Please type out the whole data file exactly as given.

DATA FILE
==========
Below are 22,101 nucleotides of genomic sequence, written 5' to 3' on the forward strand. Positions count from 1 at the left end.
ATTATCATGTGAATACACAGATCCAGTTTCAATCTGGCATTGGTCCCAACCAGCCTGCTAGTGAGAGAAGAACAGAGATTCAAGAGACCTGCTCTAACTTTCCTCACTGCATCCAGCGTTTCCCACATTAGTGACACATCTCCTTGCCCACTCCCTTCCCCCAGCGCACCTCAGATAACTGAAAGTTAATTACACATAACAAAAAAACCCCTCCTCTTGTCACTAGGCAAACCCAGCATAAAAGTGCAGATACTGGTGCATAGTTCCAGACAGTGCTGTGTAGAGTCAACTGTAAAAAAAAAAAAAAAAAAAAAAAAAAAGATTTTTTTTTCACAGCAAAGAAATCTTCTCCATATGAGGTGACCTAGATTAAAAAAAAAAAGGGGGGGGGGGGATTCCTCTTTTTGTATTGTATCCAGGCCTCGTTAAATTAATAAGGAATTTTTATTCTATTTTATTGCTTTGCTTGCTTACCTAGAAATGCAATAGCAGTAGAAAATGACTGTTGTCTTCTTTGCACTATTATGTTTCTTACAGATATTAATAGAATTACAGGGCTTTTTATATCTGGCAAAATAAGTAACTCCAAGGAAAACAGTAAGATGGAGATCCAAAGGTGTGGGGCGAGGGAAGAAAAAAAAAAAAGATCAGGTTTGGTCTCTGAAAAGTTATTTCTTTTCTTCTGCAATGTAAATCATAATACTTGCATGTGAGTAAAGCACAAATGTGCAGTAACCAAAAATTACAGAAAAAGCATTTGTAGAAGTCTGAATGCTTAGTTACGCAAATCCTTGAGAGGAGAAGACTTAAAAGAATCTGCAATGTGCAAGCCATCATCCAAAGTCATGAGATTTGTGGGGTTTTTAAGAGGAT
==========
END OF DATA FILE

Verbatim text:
Below are 22,101 nucleotides of genomic sequence, written 5' to 3' on the forward strand. Positions count from 1 at the left end.
ATTATCATGTGAATACACAGATCCAGTTTCAATCTGGCATTGGTCCCAACCAGCCTGCTAGTGAGAGAAGAACAGAGATTCAAGAGACCTGCTCTAACTTTCCTCACTGCATCCAGCGTTTCCCACATTAGTGACACATCTCCTTGCCCACTCCCTTCCCCCAGCGCACCTCAGATAACTGAAAGTTAATTACACATAACAAAAAAACCCCTCCTCTTGTCACTAGGCAAACCCAGCATAAAAGTGCAGATACTGGTGCATAGTTCCAGACAGTGCTGTGTAGAGTCAACTGTAAAAAAAAAAAAAAAAAAAAAAAAAAAGATTTTTTTTTCACAGCAAAGAAATCTTCTCCATATGAGGTGACCTAGATTAAAAAAAAAAAGGGGGGGGGGGGATTCCTCTTTTTGTATTGTATCCAGGCCTCGTTAAATTAATAAGGAATTTTTATTCTATTTTATTGCTTTGCTTGCTTACCTAGAAATGCAATAGCAGTAGAAAATGACTGTTGTCTTCTTTGCACTATTATGTTTCTTACAGATATTAATAGAATTACAGGGCTTTTTATATCTGGCAAAATAAGTAACTCCAAGGAAAACAGTAAGATGGAGATCCAAAGGTGTGGGGCGAGGGAAGAAAAAAAAAAAAGATCAGGTTTGGTCTCTGAAAAGTTATTTCTTTTCTTCTGCAATGTAAATCATAATACTTGCATGTGAGTAAAGCACAAATGTGCAGTAACCAAAAATTACAGAAAAAGCATTTGTAGAAGTCTGAATGCTTAGTTACGCAAATCCTTGAGAGGAGAAGACTTAAAAGAATCTGCAATGTGCAAGCCATCATCCAAAGTCATGAGATTTGTGGGGTTTTTAAGAGGAT